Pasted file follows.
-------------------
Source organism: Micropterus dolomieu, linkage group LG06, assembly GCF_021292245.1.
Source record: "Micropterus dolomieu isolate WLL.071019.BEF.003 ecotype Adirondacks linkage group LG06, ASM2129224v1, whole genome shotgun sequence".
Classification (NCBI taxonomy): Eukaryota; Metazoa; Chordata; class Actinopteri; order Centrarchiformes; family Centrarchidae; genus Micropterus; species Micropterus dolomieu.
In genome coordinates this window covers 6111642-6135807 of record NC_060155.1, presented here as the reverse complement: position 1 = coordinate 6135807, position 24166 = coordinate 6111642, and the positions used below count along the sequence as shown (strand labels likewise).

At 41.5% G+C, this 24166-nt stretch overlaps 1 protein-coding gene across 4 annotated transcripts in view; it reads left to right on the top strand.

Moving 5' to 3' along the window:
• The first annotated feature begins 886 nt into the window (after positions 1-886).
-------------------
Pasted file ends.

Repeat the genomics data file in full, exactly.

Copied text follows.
Source organism: Micropterus dolomieu, linkage group LG06, assembly GCF_021292245.1.
Source record: "Micropterus dolomieu isolate WLL.071019.BEF.003 ecotype Adirondacks linkage group LG06, ASM2129224v1, whole genome shotgun sequence".
Classification (NCBI taxonomy): Eukaryota; Metazoa; Chordata; class Actinopteri; order Centrarchiformes; family Centrarchidae; genus Micropterus; species Micropterus dolomieu.
In genome coordinates this window covers 6111642-6135807 of record NC_060155.1, presented here as the reverse complement: position 1 = coordinate 6135807, position 24166 = coordinate 6111642, and the positions used below count along the sequence as shown (strand labels likewise).

At 41.5% G+C, this 24166-nt stretch overlaps 1 protein-coding gene across 4 annotated transcripts in view; it reads left to right on the top strand.

Moving 5' to 3' along the window:
• The first annotated feature begins 886 nt into the window (after positions 1-886).